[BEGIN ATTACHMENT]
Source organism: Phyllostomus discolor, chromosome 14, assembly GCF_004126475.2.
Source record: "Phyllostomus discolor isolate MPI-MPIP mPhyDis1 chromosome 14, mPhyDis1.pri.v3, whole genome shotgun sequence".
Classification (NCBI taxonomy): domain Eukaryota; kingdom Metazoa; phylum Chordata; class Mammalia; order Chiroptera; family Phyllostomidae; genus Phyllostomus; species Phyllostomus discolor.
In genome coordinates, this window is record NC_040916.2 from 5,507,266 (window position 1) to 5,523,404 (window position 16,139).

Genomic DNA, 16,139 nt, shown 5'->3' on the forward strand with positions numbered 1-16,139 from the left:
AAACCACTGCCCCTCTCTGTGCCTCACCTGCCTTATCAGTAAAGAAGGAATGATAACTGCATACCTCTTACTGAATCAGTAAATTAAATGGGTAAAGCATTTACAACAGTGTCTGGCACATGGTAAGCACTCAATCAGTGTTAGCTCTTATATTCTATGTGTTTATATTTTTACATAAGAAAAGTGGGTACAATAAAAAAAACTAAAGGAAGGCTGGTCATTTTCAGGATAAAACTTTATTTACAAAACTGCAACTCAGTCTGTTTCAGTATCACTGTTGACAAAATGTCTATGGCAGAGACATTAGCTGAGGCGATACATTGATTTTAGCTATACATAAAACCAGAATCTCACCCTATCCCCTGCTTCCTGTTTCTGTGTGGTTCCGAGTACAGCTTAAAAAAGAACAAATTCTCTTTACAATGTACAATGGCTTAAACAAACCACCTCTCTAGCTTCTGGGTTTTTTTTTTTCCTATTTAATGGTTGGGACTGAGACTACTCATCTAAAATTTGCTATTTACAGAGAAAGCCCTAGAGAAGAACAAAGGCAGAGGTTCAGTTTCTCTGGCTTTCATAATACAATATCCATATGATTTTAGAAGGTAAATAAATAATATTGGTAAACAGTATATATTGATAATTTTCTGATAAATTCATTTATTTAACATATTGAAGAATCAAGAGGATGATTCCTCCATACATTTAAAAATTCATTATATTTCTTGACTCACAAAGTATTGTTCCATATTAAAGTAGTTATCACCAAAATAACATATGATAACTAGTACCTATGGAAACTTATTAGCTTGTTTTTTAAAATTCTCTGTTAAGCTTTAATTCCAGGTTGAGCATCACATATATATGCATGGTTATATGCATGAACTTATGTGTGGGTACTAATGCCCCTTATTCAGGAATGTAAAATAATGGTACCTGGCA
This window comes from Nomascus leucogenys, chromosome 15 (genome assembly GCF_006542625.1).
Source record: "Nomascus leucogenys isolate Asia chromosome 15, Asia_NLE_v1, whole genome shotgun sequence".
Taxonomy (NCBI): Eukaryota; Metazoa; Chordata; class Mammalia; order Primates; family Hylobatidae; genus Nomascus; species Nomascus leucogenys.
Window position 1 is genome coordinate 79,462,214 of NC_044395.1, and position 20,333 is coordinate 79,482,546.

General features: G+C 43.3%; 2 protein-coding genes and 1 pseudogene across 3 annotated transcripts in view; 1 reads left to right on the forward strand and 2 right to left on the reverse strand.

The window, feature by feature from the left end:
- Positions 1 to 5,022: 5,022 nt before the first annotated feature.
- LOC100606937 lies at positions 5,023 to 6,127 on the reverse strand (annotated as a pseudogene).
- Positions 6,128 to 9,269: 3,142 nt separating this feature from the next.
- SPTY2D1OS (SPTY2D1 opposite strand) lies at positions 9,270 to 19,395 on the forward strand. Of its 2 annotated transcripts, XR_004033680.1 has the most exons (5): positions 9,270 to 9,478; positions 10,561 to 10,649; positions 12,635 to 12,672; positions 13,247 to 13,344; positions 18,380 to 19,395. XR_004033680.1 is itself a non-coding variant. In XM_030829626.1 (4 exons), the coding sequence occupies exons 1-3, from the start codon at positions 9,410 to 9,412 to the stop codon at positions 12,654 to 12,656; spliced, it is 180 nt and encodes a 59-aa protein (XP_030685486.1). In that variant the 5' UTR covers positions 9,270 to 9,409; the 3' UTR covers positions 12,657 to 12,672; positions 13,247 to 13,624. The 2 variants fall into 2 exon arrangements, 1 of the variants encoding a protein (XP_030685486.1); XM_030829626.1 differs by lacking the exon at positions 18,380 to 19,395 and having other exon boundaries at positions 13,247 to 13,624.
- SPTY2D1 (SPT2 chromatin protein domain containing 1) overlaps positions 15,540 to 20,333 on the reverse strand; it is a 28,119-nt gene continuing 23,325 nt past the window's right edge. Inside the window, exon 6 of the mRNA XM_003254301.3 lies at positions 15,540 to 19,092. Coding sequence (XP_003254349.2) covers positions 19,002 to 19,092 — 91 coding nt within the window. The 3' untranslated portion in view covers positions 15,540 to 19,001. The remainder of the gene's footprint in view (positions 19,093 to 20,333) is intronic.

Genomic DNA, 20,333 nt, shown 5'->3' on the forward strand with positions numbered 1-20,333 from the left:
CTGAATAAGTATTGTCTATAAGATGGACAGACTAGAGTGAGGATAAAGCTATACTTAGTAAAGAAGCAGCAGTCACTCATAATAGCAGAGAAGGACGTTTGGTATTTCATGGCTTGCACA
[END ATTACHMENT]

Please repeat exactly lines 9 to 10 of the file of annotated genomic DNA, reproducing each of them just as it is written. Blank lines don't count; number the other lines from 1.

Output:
Taxonomy (NCBI): Eukaryota; Metazoa; Chordata; class Mammalia; order Primates; family Hylobatidae; genus Nomascus; species Nomascus leucogenys.
Window position 1 is genome coordinate 79,462,214 of NC_044395.1, and position 20,333 is coordinate 79,482,546.